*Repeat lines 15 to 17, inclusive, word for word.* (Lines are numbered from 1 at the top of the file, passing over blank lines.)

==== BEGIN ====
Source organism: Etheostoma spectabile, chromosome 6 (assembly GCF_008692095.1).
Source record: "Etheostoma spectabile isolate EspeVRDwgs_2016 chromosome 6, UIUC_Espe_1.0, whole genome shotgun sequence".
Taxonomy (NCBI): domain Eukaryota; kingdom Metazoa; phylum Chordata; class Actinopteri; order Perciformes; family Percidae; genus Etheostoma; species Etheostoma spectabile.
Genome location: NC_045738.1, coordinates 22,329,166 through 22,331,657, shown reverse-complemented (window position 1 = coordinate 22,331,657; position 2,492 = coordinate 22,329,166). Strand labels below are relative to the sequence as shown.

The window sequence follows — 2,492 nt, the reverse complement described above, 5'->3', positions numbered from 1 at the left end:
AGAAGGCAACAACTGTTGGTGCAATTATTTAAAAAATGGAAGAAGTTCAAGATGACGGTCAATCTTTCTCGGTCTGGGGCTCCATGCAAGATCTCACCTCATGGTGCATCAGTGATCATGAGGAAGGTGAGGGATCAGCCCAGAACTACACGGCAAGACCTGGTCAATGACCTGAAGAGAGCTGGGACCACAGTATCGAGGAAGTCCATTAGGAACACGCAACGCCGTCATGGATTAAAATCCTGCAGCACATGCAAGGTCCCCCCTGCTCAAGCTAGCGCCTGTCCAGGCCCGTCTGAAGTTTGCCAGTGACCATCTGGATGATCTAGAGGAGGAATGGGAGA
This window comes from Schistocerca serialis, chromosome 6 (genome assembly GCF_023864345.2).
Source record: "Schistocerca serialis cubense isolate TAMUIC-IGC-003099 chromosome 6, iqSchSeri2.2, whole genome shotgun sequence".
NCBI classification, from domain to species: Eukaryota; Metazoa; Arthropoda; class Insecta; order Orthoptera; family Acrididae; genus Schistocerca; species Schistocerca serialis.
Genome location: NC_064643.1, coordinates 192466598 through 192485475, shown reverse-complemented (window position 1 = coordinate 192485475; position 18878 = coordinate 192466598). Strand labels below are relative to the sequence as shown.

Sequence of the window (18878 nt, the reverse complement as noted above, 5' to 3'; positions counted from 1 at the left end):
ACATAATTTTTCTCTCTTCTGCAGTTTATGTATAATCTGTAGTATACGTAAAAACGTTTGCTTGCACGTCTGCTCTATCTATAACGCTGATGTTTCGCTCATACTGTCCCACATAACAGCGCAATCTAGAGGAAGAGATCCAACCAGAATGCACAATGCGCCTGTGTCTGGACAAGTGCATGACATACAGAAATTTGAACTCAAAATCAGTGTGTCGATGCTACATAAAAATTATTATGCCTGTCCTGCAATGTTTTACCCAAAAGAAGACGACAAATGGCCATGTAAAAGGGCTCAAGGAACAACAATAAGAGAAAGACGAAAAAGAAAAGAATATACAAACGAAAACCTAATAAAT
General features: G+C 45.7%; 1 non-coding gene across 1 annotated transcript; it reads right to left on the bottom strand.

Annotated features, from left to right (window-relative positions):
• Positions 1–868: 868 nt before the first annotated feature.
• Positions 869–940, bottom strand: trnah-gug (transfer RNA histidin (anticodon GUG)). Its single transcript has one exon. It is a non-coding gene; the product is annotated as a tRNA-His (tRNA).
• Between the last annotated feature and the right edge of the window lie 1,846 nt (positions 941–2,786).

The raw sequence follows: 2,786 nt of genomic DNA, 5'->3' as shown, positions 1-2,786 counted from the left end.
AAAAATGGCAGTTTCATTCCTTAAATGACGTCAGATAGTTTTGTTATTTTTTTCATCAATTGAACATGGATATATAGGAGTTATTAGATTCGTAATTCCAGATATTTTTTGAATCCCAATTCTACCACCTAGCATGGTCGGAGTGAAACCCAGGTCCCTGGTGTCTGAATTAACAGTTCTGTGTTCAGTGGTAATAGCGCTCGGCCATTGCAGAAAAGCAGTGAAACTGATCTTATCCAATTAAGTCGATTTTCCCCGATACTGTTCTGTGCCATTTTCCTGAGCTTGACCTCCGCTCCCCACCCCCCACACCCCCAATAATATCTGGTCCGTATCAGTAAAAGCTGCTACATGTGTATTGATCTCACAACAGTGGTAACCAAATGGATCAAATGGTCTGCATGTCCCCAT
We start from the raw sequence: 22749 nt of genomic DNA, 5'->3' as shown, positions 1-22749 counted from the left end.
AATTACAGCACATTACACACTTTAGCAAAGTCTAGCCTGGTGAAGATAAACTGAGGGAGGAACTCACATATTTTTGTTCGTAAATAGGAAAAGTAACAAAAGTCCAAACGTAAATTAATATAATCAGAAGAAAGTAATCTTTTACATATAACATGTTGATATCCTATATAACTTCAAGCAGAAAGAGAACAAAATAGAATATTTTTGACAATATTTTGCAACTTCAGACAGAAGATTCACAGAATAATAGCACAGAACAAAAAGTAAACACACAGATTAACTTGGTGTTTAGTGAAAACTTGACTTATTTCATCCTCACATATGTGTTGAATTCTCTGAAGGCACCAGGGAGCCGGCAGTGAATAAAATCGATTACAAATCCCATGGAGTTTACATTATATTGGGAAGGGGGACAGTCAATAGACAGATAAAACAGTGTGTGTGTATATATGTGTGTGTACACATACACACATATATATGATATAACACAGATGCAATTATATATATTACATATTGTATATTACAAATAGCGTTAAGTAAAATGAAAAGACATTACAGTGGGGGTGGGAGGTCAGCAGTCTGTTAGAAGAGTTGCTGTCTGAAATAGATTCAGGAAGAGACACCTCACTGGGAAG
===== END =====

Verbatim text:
• Positions 1–868: 868 nt before the first annotated feature.
• Positions 869–940, bottom strand: trnah-gug (transfer RNA histidin (anticodon GUG)). Its single transcript has one exon. It is a non-coding gene; the product is annotated as a tRNA-His (tRNA).
• Between the last annotated feature and the right edge of the window lie 1,846 nt (positions 941–2,786).